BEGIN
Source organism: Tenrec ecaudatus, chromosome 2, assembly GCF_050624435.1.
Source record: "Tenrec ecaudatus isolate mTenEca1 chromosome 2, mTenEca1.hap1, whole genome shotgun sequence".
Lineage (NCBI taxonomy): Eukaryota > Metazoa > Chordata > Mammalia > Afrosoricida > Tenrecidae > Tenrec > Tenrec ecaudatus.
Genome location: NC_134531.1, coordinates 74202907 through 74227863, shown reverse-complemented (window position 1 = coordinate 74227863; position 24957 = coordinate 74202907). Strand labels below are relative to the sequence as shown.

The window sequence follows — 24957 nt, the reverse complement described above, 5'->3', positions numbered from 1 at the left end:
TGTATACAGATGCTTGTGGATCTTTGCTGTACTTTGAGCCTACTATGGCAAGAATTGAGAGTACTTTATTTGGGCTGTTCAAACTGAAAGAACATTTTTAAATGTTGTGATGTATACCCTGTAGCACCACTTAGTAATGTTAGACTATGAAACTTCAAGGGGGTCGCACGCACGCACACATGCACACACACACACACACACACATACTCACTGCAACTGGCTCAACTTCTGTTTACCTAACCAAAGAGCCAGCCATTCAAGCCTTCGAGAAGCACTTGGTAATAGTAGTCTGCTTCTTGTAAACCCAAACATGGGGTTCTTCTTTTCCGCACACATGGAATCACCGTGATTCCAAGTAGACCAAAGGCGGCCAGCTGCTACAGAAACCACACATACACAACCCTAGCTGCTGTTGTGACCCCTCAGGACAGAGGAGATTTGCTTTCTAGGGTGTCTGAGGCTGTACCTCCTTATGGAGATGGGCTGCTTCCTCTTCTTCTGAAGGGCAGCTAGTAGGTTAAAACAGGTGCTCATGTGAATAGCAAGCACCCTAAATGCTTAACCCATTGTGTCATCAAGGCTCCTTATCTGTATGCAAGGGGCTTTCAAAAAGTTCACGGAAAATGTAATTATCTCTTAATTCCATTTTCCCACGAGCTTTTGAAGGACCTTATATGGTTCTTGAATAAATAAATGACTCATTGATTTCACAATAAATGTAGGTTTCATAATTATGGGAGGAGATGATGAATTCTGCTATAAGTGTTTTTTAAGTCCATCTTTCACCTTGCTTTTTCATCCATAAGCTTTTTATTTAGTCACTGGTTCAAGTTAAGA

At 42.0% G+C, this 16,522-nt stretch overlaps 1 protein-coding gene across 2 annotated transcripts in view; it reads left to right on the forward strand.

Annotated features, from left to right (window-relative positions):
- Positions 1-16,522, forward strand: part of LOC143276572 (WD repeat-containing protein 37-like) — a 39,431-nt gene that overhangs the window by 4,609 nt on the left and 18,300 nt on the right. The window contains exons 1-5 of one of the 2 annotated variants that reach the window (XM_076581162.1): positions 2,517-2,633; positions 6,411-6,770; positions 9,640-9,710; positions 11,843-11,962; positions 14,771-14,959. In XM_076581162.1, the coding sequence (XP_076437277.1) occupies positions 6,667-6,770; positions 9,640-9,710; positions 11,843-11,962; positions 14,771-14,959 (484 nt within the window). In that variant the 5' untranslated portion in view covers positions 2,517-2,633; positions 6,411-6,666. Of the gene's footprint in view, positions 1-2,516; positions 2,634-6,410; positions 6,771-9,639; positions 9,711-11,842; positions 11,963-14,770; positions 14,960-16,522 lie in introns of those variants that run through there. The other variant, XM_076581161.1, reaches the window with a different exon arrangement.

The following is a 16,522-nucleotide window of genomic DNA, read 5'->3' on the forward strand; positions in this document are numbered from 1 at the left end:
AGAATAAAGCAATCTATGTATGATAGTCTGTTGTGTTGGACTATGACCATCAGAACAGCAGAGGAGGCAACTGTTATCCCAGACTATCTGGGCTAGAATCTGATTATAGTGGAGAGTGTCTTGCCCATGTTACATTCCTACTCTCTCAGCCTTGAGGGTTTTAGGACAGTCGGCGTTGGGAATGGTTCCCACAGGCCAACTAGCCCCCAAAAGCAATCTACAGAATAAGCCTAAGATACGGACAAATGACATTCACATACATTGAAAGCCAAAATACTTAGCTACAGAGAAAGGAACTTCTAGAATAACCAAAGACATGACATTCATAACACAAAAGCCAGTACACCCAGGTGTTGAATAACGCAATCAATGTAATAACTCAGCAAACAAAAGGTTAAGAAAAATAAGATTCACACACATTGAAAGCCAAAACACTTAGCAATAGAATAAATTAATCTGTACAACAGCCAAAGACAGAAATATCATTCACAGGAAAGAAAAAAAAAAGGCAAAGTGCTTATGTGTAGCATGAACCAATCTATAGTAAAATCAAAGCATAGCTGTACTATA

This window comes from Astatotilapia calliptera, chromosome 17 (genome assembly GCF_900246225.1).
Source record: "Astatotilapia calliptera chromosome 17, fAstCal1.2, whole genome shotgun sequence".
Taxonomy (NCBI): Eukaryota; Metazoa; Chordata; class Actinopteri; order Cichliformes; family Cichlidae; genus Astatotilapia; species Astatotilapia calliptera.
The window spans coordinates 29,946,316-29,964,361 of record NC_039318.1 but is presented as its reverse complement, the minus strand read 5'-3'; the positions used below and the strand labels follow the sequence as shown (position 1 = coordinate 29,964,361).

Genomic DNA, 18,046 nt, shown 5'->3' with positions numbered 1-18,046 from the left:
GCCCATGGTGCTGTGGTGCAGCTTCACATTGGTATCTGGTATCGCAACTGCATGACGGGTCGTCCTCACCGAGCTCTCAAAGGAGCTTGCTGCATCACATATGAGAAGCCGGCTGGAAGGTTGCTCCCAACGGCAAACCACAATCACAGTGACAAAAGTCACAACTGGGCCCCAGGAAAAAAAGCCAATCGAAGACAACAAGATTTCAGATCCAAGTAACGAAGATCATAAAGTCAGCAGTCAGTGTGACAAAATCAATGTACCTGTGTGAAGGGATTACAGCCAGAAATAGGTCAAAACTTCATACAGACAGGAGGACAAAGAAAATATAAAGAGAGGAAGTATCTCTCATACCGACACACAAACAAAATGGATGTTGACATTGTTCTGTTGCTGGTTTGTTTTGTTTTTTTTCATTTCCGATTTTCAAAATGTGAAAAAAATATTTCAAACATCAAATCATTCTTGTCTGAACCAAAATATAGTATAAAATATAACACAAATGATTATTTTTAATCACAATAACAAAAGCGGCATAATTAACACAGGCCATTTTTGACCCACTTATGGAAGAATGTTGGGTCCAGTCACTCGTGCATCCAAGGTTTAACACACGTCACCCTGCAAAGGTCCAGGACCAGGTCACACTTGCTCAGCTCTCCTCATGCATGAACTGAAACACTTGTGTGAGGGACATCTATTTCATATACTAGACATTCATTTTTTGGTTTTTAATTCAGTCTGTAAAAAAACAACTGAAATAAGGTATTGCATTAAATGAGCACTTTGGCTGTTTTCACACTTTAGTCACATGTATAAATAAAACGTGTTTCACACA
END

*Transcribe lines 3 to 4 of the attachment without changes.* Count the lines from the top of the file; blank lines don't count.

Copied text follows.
Lineage (NCBI taxonomy): Eukaryota > Metazoa > Chordata > Mammalia > Afrosoricida > Tenrecidae > Tenrec > Tenrec ecaudatus.
Genome location: NC_134531.1, coordinates 74202907 through 74227863, shown reverse-complemented (window position 1 = coordinate 74227863; position 24957 = coordinate 74202907). Strand labels below are relative to the sequence as shown.